In a world where we can easily tap into free stock image libraries like unsplash.com and pixelbay, and many people are creating their website and social media images through tools like Canva which also have free stock image libraries, it is worth taking a minute to think about the pictures you are choosing.
Make them work hard for you
Every image you choose, paid or unpaid, needs to earn it’s place in your content, whether it is social media posts, website pages or blogs.
Below is our list of things to be aware of when you are choosing your images:
- Be original
Whenever possible, aim to choose images that are NOT being used by your competitors. The last thing you want to be is a copycat. That might mean putting some budget aside to have original images taken that you can build up as a resource library for work going forward.
- Focus on what you are communicating
Be conscious of what you want to get across with your piece of content and make sure the image you choose not only accurately aligns with and illustrates your content, but if possible, also communicates even more to your audiences.
- Don’t just be literal
If you are running a post about working from home for example, you don’t need to have an image of someone looking dishevelled sitting on their couch. It is easy enough to find far better images that won’t cause your readers to cringe when they see it.
- Think local/national
Unfortunately down here in New Zealand, we don’t have as large a resource of stock images as businesses based in the US or Europe, so make doubly sure to try and make your images look authentically NZ – or representative of your team and target audiences. The majority of stock imagery tends to be white, or when you look for any kind of diversity it is often very specific to the US, which is usually not reflective of New Zealand audiences.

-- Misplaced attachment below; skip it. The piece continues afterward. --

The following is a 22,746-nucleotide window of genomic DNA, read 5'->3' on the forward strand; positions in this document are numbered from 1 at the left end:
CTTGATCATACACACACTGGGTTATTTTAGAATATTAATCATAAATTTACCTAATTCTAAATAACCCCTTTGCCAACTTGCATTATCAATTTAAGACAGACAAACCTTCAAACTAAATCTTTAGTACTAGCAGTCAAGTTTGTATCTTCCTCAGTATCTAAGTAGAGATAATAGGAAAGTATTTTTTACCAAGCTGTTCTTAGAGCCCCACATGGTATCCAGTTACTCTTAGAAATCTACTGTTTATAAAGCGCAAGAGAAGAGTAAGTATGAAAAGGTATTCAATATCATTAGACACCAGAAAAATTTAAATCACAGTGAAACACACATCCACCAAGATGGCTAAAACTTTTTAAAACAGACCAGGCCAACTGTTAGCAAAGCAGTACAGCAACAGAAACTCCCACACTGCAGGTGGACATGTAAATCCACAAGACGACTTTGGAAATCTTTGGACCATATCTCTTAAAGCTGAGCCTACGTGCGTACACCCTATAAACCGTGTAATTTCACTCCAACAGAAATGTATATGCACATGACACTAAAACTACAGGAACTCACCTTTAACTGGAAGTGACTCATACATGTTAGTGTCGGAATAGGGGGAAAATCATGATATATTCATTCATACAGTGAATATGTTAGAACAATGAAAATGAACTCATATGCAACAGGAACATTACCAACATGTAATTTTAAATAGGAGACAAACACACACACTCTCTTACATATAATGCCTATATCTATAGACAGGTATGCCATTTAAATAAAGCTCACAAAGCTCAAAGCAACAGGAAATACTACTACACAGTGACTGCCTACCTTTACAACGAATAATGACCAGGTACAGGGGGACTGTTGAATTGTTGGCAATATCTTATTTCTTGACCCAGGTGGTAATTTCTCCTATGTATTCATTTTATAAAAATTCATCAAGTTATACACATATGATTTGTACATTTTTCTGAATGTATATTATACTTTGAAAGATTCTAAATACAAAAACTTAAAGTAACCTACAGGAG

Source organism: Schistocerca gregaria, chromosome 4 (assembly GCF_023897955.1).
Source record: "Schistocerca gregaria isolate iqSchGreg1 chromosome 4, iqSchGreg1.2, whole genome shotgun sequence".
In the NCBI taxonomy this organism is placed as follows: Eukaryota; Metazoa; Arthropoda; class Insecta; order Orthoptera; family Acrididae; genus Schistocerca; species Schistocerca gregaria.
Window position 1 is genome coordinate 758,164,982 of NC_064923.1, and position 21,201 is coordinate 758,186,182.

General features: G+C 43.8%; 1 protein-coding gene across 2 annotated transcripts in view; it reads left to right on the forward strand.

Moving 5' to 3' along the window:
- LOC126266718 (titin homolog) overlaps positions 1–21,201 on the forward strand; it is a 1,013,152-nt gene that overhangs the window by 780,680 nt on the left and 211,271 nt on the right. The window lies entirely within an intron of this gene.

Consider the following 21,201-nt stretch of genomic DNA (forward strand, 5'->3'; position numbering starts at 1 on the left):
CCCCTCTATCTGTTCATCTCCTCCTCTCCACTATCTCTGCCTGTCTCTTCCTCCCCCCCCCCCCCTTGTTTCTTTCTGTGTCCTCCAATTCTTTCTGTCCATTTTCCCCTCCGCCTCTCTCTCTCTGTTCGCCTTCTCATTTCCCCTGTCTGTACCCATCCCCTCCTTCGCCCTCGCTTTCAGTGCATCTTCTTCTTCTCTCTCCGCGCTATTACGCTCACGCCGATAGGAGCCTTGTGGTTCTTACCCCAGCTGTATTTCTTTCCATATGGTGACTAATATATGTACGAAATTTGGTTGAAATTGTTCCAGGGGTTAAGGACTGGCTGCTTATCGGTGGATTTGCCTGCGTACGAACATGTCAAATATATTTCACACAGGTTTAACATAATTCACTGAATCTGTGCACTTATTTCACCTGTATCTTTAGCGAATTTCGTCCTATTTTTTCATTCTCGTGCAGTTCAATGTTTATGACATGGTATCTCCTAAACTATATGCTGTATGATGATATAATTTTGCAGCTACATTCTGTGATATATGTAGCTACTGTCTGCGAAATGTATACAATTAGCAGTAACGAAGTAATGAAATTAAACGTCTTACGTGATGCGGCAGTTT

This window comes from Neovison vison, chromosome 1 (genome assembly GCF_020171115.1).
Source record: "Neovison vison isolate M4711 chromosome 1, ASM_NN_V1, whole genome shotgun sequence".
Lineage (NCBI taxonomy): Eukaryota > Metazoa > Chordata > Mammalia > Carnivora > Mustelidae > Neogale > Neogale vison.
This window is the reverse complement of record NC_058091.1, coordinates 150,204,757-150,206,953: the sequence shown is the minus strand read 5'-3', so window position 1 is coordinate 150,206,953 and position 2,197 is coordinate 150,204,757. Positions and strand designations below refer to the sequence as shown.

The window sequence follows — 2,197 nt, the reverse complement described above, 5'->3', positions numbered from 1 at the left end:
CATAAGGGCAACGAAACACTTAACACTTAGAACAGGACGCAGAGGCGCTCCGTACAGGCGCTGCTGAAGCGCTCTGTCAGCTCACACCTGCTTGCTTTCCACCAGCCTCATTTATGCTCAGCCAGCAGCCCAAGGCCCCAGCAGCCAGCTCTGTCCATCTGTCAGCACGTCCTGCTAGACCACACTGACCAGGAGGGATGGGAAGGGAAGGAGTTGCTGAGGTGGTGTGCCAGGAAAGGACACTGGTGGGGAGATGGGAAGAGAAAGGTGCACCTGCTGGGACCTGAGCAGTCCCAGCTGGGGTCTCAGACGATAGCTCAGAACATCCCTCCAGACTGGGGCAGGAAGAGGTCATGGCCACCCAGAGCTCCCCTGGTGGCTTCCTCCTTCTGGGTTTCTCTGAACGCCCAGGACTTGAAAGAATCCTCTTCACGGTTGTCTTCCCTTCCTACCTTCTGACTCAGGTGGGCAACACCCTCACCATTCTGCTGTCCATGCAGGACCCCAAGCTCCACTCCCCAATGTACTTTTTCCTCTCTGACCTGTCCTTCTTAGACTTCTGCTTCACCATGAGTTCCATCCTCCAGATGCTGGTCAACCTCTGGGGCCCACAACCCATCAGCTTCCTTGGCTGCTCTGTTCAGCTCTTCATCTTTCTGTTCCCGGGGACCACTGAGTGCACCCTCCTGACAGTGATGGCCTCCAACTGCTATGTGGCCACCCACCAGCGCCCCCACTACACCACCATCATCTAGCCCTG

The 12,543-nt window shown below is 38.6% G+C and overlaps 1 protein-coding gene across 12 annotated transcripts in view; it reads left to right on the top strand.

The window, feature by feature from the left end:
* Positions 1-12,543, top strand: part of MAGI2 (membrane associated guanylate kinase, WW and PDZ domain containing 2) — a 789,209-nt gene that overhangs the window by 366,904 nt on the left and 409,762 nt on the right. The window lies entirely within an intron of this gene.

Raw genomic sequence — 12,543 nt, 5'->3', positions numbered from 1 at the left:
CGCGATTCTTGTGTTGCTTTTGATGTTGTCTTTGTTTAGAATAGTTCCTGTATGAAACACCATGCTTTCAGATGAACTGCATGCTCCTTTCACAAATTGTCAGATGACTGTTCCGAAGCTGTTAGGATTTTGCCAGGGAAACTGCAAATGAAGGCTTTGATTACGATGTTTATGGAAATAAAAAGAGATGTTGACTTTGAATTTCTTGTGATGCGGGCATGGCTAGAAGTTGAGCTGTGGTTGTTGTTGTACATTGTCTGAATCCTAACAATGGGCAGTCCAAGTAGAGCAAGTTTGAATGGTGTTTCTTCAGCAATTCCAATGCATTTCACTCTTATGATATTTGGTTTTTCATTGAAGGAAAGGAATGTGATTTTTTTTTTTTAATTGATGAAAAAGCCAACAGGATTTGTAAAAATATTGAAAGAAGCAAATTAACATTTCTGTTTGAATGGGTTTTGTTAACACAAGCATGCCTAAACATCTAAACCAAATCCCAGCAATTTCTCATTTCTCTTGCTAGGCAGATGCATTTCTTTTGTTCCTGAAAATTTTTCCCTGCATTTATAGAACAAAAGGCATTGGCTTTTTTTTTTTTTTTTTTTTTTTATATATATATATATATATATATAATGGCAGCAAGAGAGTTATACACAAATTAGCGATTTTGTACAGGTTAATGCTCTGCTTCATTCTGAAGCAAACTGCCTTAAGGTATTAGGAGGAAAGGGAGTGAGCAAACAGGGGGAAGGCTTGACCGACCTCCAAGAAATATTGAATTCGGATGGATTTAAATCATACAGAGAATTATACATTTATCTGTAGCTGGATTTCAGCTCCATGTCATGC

- Be prepared to invest
If you set up a paid account with iStock, Shutterstock or 123rf, you will have more options to choose from that fit with your brief. And there are some paid options in New Zealand as well – Photo New Zealand and My Chillybin as a starting point. Normally it is more cost effective to set up an account and buy credits, plus make sure you have a hunt online for discount codes – iStock normally have some available.
- Take your own
If you are keen to follow our advice and ensure your images are unique and local, invest some time in taking your own photos in the locations where you live or travel – simply using your phone to take pics is fine. Getting images at different seasons is great, and at iconic locations if you want a local focus. And take pics of your team (with their permission) as well, to build a collection of very specific images. When it is time to build a new website, invest in a professional photographer and make the most of their time to also take some other relevant images around your business. Keep in mind that you won’t just be using those images for your website, but also for social posts and possibly for display advertising.
- Keep the application in mind
If you are choosing images for a website or Facebook banner for example, make sure you choose a horizontal image that has space to the left or right so text can sit on top.
- Set a style
If your brand is important to your business, invest in some design/branding advice to set up a style you can use for your social posts and image selection. That might include creating a preset filter so your images have a consistent look and feel.